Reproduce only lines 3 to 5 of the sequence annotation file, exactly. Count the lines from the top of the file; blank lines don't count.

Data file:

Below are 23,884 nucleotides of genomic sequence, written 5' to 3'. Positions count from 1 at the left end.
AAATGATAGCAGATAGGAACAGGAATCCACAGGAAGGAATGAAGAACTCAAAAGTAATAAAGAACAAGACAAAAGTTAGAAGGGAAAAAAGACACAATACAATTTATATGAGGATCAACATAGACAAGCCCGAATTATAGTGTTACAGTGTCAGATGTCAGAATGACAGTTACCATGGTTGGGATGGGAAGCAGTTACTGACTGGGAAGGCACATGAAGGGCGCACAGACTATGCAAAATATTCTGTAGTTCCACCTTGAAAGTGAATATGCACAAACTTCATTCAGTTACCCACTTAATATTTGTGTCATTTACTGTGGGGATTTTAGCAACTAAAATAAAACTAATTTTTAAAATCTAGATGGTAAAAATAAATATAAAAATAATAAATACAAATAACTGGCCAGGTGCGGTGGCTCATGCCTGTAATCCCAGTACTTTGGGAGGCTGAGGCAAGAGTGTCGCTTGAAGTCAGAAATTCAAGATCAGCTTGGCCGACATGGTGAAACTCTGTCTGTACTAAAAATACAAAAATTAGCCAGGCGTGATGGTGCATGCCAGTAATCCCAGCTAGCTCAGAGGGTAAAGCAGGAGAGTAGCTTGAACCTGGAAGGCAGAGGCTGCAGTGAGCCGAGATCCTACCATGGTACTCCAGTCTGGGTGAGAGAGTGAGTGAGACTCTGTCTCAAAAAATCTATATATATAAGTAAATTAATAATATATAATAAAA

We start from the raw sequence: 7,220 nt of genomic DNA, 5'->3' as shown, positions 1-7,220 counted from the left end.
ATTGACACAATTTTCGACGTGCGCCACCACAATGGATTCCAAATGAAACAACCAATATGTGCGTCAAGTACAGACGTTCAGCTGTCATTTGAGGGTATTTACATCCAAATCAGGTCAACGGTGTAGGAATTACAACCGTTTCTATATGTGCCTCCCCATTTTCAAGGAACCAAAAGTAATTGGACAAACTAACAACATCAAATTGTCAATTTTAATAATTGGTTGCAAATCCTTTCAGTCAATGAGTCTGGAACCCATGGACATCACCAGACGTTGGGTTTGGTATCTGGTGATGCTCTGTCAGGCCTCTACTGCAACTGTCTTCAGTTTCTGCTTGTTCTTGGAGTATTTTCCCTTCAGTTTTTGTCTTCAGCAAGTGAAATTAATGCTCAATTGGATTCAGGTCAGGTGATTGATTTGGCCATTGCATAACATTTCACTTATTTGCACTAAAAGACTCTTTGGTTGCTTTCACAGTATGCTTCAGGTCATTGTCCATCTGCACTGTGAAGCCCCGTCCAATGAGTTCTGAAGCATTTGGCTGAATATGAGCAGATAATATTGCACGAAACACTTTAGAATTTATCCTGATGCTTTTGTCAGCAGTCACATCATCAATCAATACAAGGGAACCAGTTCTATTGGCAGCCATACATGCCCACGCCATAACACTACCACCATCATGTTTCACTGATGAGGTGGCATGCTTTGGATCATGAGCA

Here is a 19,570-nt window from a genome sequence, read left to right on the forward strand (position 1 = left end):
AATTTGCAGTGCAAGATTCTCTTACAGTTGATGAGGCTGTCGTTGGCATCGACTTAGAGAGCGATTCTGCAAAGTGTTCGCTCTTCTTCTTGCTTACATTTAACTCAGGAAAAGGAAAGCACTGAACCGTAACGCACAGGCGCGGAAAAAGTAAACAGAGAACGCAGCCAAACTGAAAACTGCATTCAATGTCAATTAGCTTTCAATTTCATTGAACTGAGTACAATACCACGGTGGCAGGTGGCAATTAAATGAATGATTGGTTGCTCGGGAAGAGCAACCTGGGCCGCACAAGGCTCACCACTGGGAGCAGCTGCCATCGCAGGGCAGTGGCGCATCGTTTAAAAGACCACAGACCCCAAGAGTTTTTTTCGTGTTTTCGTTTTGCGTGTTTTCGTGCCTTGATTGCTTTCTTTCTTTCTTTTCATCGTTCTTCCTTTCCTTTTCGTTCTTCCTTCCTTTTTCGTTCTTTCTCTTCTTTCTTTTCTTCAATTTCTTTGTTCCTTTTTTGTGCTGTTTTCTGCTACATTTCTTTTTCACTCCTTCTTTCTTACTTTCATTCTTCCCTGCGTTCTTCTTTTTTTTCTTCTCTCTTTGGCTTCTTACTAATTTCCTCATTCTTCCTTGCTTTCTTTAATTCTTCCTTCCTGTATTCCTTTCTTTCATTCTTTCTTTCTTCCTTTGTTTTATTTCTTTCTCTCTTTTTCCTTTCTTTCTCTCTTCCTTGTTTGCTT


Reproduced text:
We start from the raw sequence: 7,220 nt of genomic DNA, 5'->3' as shown, positions 1-7,220 counted from the left end.
ATTGACACAATTTTCGACGTGCGCCACCACAATGGATTCCAAATGAAACAACCAATATGTGCGTCAAGTACAGACGTTCAGCTGTCATTTGAGGGTATTTACATCCAAATCAGGTCAACGGTGTAGGAATTACAACCGTTTCTATATGTGCCTCCCCATTTTCAAGGAACCAAAAGTAATTGGACAAACTAACAACATCAAATTGTCAATTTTAATAATTGGTTGCAAATCCTTTCAGTCAATGAGTCTGGAACCCATGGACATCACCAGACGTTGGGTTTGGTATCTGGTGATGCTCTGTCAGGCCTCTACTGCAACTGTCTTCAGTTTCTGCTTGTTCTTGGAGTATTTTCCCTTCAGTTTTTGTCTTCAGCAAGTGAAATTAATGCTCAATTGGATTCAGGTCAGGTGATTGATTTGGCCATTGCATAACATTTCACTTATTTGCACTAAAAGACTCTTTGGTTGCTTTCACAGTATGCTTCAGGTCATTGTCCATCTGCACTGTGAAGCCCCGTCCAATGAGTTCTGAAGCATTTGGCTGAATATGAGCAGATAATATTGCACGAAACACTTTAGAATTTATCCTGATGCTTTTGTCAGCAGTCACATCATCAATCAATACAAGGGAACCAGTTCTATTGGCAGCCATACATGCCCACGCCATAACACTACCACCATCATGTTTCACTGATGAGGTGGCATGCTTTGGATCATGAGCA

Here is a 19,570-nt window from a genome sequence, read left to right on the forward strand (position 1 = left end):